The Planning Matters Alliance Tasmania and the Tasmanian Conservation Trust welcome the Greens policy on planning, Planning for People, which was released this morning.
"The Greens Party has responded to the community’s concerns that the Liberal government's planning reforms have gone too far, and addresses many of the fundamental concerns shared by our 58 member groups," said PMAT Coordinator Sophie Underwood.
“PMAT welcomes the Greens planning policy to overhaul the proposed Tasmanian Planning Scheme (TPS), especially in regard to allowing the community to have a say over things they care about, including their backyards, and our natural and cultural heritage.
"PMAT welcomes the Greens commitment to reviewing the residential standards, which Liberals failed to fix during the development of the State Planning Provisions. Under the Liberals proposed TPS neighbourhood amenity and character, privacy and sunlight into our backyards and homes are not adequately protected and our rights to challenge inappropriate developments, through appeals, are very limited.
“Under the Liberal’s, all commercial developments in reserved land are classed as ‘permitted’ which means that there is no guarantee of public comment and no appeal rights. PMAT welcomes that the Greens planning policy, which guarantees public comment and appeal rights on developments on reserves and crown land’.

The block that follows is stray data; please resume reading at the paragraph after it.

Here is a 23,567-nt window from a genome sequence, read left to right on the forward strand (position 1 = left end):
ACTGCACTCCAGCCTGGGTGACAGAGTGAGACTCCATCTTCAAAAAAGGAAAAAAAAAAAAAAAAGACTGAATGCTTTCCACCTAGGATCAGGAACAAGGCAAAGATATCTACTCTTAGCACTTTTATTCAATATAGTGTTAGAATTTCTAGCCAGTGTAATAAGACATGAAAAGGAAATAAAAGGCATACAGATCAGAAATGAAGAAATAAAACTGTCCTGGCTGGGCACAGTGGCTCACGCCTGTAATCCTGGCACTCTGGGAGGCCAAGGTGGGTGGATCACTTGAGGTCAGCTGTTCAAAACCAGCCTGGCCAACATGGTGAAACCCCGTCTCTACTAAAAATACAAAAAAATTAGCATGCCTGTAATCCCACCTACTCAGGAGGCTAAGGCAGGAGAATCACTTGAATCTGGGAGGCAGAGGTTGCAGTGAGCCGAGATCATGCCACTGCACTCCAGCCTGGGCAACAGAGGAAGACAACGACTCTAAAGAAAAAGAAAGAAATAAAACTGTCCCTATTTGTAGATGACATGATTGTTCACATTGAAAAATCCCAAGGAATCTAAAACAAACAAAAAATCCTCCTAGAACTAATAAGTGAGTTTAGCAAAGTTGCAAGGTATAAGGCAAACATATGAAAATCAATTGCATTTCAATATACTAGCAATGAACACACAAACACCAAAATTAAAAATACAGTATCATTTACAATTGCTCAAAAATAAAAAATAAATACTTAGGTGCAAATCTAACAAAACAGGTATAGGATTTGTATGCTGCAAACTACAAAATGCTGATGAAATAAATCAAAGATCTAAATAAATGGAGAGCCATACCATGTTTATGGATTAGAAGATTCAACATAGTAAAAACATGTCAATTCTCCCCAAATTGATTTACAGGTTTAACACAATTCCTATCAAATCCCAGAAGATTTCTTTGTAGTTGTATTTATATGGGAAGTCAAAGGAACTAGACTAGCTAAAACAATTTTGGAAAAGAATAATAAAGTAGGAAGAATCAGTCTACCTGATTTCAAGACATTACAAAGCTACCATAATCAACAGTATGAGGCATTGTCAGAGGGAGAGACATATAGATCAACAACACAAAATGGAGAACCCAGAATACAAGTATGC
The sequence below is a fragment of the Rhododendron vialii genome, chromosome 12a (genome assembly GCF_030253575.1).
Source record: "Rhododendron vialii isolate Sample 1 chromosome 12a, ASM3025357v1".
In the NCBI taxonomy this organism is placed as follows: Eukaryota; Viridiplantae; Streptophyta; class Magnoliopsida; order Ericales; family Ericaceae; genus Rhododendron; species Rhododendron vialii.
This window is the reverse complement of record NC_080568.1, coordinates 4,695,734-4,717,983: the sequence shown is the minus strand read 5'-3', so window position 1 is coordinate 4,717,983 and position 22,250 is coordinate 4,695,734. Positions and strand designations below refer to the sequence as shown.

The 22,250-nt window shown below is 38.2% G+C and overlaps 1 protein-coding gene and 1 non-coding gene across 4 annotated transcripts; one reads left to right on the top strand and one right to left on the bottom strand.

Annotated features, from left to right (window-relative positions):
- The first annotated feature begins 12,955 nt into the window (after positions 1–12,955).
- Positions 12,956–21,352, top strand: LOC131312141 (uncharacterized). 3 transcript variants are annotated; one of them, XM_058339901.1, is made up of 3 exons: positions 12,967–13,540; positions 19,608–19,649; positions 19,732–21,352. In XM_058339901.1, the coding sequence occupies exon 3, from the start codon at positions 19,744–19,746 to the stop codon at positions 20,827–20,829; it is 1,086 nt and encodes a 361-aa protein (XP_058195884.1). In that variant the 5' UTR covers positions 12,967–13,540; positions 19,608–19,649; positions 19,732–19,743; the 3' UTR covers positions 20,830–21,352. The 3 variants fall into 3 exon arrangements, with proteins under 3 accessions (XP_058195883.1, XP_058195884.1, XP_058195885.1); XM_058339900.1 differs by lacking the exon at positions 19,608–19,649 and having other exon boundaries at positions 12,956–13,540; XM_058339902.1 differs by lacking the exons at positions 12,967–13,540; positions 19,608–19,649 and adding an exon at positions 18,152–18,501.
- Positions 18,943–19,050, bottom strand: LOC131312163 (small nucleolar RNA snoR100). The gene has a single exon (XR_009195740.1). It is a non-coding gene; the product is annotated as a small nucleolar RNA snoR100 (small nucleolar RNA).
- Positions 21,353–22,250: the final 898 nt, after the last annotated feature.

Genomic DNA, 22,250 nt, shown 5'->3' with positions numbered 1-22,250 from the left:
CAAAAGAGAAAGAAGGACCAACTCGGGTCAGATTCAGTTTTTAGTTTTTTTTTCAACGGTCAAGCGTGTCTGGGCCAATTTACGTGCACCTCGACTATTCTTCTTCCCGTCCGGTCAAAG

“PMAT welcomes the focus of the Greens planning policy on State Policies. State Policies are vital as they will help set a strategic vision for Tasmania.
“When Tasmania’s Resource Management and Planning System was introduced in 1993, State Policies were intended to form the backbone of that system, providing statewide guidance on a wide range of planning issues. The near absence of these policies (to date, only three have been finalised) has long been regarded as a missing piece in Tasmania’s planning framework.
"PMAT welcomes that the Greens have named up six new State Policies that they would develop. Labor has accepted the critical role that planning policies play, in setting objectives for the planning system that reflect the interests of the community as a whole and not just those of the development sector. Despite promising planning policies at the 2014 election the Liberal government has failed to deliver any.
“PMAT will be releasing a comprehensive score card, which will compare all political parties and where they stand on planning.
“The Liberals want rampant development in National Parks and Reserves, while taking away the communities right to have a say and appeal rights. While Labor has expressed concern about the Liberal’s policy, the Greens want to reverse it, giving communities a right to have a say and appeal rights and will prohibit developments in National Parks,” said the Tasmanian Conservation Trust Director Peter McGlone.
Hobart Not Highrise, through President Brian Corr, “commends the Greens Policy on highrise and major projects: that the proposed ‘Major Projects’ legislation be scrapped, that the Minister have no call-in powers and must take the advice of the Tasmanian Planning Commission, and that height limits be protected. These measures would go a long way towards protecting Hobart, its heritage, and its views.”